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Adults lacking health smarts, research says

Average knowledge poses risks to health and costs of care, doctors say.
Sunday, October 1, 2006 | 12:00 a.m. CDT; updated 3:18 p.m. CDT, Wednesday, July 16, 2008

WASHINGTON — Most adults can determine at what age their children should get vaccinated or discern from a label when to take medicines, but they still need help understanding many basic health instructions.

A new report by the National Center for Education Statistics found that most adults have an intermediate health literacy. However, intermediate is far from good, because so many health instructions are written in a way that’s foreign to how people talk and think, said Rima Rudd of the Harvard School of Public Health.

“Intermediate skills means that a majority of U.S. adults will have some difficulty using health-related materials with accuracy and consistency,” Rudd said.

The series of tests had a total of 500 points for a perfect score. Women averaged 248 points. Men averaged 242 points. The study showed that fewer than one in six people are proficient when it comes to health literacy.

Many health directions are written at a level that’s above the average consumer, Rudd said. A simple example, she said, would be a can of baked beans at the supermarket. A consumer may want to know the salt content before buying, but the word salt isn’t on the label.

“Of course, they wrote ‘sodium,’ but that’s a technical term, that’s a chemistry term,” Rudd said. “You don’t sit at the family table and say, ‘Pass the sodium please.’”

The government attempts to measure comprehension of basic medical instructions because low health literacy can lead to higher costs and poor health outcomes. If officials can make it easier for patients to understand how to maintain their health, patients may get more frequent screenings or checkups, and perhaps they won’t have to resort to emergency rooms to get care.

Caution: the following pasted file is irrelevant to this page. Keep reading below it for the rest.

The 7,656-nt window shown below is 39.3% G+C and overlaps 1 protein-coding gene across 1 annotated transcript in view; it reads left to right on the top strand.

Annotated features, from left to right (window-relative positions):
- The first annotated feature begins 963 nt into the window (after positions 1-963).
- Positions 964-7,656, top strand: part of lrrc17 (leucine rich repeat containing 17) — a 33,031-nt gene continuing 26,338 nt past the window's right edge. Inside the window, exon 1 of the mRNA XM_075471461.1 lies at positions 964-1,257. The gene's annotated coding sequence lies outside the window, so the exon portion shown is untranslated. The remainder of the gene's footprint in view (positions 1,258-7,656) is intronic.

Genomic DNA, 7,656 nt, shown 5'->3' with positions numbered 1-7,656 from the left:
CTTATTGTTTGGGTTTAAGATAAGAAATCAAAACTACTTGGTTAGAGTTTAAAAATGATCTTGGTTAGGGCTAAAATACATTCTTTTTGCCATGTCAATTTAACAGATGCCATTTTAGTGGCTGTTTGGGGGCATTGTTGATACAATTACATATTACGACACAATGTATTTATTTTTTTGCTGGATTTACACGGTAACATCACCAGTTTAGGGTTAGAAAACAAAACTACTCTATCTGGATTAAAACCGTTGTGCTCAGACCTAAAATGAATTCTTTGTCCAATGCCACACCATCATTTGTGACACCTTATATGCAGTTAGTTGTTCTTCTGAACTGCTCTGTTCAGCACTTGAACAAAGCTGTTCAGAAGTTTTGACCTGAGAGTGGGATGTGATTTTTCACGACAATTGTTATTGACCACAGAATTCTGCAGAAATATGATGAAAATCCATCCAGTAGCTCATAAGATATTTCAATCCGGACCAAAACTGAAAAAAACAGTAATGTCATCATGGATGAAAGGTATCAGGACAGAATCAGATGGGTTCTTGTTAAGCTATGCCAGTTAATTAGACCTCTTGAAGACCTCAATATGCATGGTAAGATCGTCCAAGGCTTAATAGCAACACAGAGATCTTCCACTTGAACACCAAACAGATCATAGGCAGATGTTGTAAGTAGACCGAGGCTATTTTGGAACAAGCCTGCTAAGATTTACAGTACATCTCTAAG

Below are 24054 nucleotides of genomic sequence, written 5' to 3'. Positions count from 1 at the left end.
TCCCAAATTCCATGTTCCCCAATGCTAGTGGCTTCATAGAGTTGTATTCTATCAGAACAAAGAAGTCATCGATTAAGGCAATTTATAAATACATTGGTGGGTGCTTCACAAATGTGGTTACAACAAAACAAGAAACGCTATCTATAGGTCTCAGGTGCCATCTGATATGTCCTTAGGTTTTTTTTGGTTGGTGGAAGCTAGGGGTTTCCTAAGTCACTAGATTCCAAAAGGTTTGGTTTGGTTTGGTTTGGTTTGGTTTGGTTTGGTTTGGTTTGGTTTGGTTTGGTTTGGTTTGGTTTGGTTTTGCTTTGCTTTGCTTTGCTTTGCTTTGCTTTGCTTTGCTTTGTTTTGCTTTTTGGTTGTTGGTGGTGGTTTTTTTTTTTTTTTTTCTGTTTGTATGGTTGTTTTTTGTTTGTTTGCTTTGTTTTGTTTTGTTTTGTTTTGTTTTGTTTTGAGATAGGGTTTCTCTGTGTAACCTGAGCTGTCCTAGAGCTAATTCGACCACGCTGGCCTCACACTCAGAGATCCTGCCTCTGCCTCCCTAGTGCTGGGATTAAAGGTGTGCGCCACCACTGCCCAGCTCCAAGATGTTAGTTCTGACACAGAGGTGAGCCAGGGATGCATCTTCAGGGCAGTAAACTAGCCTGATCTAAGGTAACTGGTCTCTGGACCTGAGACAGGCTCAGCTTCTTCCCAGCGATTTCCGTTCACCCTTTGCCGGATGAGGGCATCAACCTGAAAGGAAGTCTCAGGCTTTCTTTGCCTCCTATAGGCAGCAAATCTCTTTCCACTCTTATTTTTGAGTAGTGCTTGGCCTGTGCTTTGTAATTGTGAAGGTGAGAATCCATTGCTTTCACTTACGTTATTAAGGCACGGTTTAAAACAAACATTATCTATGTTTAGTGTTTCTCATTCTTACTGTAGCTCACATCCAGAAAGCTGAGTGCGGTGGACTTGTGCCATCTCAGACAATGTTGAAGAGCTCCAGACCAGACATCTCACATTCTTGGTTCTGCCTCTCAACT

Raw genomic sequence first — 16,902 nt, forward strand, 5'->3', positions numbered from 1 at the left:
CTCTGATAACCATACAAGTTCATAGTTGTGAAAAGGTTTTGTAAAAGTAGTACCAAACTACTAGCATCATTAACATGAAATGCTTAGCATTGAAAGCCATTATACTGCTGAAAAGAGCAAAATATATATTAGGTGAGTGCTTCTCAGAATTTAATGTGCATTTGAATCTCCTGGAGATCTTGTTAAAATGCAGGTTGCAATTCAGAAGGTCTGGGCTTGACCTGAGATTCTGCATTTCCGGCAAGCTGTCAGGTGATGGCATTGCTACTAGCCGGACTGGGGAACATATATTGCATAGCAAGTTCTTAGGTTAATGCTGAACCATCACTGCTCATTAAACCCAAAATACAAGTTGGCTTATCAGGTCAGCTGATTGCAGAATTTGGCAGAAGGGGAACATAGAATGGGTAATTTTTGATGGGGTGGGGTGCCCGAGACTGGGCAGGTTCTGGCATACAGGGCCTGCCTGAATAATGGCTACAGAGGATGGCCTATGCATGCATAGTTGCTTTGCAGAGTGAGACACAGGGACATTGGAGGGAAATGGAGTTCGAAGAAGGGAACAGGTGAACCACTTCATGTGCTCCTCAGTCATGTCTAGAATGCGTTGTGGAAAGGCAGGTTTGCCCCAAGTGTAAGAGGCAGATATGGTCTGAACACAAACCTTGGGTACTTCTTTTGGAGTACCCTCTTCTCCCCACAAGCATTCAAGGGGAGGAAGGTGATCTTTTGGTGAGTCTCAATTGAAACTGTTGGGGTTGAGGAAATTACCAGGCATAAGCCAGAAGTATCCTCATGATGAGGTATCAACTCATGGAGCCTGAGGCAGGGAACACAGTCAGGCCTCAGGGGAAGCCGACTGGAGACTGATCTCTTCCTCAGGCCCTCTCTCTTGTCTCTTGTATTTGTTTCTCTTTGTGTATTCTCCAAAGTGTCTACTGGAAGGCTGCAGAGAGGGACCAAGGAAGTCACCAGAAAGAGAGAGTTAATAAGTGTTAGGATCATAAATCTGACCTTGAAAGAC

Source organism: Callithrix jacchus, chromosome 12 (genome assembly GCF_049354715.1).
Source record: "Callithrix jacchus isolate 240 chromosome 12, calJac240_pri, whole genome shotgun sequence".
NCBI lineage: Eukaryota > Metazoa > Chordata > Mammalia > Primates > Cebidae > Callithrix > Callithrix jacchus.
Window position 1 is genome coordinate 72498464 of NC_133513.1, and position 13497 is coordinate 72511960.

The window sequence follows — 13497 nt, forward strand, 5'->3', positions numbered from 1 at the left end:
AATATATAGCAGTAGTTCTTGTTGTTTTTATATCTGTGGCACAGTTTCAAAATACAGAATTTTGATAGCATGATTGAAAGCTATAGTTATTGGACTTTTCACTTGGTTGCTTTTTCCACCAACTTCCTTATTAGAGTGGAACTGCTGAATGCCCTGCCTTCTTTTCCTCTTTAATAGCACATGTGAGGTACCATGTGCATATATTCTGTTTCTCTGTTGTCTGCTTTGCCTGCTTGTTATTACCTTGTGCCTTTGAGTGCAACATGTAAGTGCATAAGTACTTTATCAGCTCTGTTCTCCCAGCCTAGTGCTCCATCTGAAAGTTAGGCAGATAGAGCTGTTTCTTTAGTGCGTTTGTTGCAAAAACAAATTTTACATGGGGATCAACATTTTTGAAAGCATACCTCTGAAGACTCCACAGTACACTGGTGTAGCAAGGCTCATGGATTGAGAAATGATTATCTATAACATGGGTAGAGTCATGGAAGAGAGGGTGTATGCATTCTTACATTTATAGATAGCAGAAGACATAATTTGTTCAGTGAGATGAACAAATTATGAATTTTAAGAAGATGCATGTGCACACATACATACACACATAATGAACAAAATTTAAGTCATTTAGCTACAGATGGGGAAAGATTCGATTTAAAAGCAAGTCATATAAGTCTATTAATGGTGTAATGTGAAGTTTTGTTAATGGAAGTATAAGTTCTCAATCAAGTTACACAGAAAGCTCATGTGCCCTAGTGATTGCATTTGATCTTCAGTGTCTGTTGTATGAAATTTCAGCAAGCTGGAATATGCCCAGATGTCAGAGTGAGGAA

The data analyzed comes from the 2003 National Assessment of Adult Literacy, and it allows researchers to examine the relationship between demographic characteristics and literacy. Besides comparing gender, officials also reviewed the race, age and educational levels of the 19,000 people who took the test.

The analysis showed adults older than 65 had lower health literacy rates than younger age groups.

Also, whites and Asian adults had higher health literacy rates than blacks, Hispanics and American Indians. Hispanic adults had lower average health literacy than adults in any other racial group.

The study’s message is that health literacy skills are not what they should be. The message for insurers, drug manufacturers and doctors is that they must improve their communication skills if they want to help consumers understand information, Rudd said.

“They’re writing things at a level in the health field that is very difficult for the general public to work with,” Rudd said.


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